Warner Bros. Discovery has started fixing the controversial “creator” credits section on its recently relaunched Max streaming platform over a month following the company apologizing for snubbing the talent behind films and TV shows. According to Deadline, the entertainment giant began revising the credit sections across its various platforms earlier this week — which currently lump together writers, directors, producers, and more as nondescript “creators.”
“This is a credits violation for starters,” Meredith Stiehm, president of Writers Guild of America West, said last month. “But worse, it is disrespectful and insulting to the artists that make the films and TV shows that make their corporation billions.”
The updated credit sections lay out familiar categories that allow each title’s creators to be properly credited for their work. Some of these can already be seen on the updated credits for Succession. Deadline says the sections will include Created By, Director(s), Writers, Producers, Developed By, and Based on Source Material where applicable. The rollout is expected to take up to two weeks to complete.
A couple of days after issuing its apology in May, Warner Bros. Discovery warned that fixing the credits across its platform “could take weeks” because it needed time for the data to be transferred, checked, and finalized. “It is not as simple as pressing a button,” said one studio insider to Deadline. Warner Bros. Discovery claims that a “technical oversight” during the transition from HBO Max to the new Max streaming platform was to blame for causing the issue.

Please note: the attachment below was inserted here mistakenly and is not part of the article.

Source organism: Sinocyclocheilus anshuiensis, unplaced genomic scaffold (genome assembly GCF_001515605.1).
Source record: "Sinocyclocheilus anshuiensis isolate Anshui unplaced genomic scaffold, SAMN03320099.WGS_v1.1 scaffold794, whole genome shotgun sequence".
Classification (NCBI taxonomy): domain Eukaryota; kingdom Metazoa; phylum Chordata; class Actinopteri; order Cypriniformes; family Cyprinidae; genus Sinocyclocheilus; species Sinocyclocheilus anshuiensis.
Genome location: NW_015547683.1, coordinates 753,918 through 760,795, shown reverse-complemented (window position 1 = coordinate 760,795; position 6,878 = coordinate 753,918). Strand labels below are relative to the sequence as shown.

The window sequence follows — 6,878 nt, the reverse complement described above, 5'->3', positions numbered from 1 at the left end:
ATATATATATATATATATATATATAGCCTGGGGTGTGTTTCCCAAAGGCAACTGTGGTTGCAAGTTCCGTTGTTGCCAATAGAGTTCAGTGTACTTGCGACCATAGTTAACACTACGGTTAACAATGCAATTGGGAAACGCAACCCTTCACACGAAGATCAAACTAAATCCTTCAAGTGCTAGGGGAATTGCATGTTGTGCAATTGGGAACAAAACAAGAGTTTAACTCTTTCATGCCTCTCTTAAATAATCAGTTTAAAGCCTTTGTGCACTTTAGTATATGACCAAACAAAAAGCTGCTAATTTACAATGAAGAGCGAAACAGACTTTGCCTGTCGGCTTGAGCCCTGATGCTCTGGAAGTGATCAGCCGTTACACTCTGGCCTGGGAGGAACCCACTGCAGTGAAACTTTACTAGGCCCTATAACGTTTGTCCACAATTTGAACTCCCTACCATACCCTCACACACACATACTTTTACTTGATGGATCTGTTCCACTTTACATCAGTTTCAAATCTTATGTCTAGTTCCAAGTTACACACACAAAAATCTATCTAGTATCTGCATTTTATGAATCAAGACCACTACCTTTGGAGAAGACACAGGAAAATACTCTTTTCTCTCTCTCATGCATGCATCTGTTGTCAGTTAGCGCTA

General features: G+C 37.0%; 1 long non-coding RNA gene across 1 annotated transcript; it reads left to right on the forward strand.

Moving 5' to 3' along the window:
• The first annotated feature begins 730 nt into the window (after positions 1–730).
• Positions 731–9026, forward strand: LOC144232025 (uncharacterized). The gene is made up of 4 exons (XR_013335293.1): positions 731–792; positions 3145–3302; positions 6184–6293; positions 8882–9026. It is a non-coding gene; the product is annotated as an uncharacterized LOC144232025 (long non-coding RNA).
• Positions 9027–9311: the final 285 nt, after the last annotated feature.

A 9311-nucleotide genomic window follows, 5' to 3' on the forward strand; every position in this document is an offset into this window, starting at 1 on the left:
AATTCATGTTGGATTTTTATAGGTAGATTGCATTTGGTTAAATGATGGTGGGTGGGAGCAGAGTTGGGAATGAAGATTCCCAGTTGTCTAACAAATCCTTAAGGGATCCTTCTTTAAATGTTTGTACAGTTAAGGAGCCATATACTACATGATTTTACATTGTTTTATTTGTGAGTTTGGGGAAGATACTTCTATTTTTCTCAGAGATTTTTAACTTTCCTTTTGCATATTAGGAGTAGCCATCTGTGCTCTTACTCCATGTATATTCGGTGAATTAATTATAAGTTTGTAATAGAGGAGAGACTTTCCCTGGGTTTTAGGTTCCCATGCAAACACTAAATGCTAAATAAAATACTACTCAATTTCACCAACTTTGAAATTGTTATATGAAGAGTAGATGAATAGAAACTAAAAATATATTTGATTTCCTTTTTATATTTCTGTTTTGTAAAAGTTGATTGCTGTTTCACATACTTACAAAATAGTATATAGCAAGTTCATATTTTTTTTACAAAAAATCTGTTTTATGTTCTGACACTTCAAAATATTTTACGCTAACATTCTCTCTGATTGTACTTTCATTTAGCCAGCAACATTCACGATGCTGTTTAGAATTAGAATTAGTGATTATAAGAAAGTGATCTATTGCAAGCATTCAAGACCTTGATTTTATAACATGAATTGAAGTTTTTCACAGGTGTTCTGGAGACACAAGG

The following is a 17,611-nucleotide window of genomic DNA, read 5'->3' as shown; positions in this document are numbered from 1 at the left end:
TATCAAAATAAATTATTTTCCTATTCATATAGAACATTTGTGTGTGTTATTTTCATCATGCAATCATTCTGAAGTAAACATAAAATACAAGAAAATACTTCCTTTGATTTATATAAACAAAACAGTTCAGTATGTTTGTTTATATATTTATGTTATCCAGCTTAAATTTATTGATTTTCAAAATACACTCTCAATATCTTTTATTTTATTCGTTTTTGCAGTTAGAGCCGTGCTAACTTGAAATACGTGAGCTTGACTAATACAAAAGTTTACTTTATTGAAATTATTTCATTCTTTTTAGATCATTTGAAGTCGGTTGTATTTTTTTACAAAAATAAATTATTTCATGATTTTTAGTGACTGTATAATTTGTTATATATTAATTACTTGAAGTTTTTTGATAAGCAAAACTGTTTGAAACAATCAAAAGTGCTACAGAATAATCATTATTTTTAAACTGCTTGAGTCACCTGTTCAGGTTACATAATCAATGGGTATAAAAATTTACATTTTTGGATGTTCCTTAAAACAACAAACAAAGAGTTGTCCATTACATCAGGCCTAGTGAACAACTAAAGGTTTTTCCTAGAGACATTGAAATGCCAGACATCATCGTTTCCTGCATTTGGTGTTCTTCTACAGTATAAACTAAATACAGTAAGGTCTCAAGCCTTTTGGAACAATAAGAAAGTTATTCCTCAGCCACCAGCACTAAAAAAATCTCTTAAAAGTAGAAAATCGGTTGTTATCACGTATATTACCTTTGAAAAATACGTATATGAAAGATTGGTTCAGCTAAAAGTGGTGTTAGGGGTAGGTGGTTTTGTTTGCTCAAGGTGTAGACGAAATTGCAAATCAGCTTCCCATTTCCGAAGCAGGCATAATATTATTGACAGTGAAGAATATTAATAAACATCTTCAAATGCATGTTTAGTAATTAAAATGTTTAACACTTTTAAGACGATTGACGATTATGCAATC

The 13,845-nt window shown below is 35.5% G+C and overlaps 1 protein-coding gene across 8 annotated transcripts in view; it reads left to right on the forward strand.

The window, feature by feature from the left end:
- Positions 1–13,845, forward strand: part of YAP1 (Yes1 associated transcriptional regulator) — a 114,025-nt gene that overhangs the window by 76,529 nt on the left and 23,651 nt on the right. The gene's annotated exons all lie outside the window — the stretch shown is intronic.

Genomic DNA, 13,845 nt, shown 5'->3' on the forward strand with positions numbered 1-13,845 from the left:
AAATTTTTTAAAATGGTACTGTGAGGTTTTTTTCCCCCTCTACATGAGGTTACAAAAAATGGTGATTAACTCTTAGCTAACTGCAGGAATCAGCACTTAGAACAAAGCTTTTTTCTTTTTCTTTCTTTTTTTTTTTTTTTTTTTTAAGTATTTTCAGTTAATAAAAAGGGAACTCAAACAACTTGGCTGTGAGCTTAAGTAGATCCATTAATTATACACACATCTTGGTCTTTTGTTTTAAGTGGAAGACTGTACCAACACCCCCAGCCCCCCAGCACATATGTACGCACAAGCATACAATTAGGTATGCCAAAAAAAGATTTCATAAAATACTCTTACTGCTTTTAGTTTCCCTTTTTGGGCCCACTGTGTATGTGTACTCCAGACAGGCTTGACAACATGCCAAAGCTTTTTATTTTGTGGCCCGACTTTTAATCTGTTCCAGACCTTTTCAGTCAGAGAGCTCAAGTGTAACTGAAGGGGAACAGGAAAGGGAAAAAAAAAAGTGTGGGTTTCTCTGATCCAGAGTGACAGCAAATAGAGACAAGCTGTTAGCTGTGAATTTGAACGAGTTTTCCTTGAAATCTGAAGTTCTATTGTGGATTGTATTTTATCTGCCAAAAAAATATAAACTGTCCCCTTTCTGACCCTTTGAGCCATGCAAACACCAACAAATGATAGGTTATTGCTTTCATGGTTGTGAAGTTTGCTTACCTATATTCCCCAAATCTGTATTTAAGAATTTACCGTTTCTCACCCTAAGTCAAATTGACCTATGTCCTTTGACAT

Intentional or not, the timing of this situation has painted a sizable target on the studio. Various strikes and union activity from groups like the Writers Guild of America, Screen Actors Guild, and Directors Guild have taken place in recent weeks as professionals within the industry fight to ensure they’re fairly compensated, credited, and protected against being replaced with AI. Understandably, they didn’t appreciate the snub.
“Warner Bros. Discovery’s unilateral move, without notice or consultation, to collapse directors, writers, producers, and others into a generic category of ‘creators’ in their new Max rollout while we are in negotiations with them is a grave insult to our members and our union,” said DGA president Lesli Linka Glatter in response to the new Max credits. “This devaluation of the individual contributions of artists is a disturbing trend and the DGA will not stand for it.”
Disclosure: The Verge’s editorial staff is also unionized with the Writers Guild of America, East.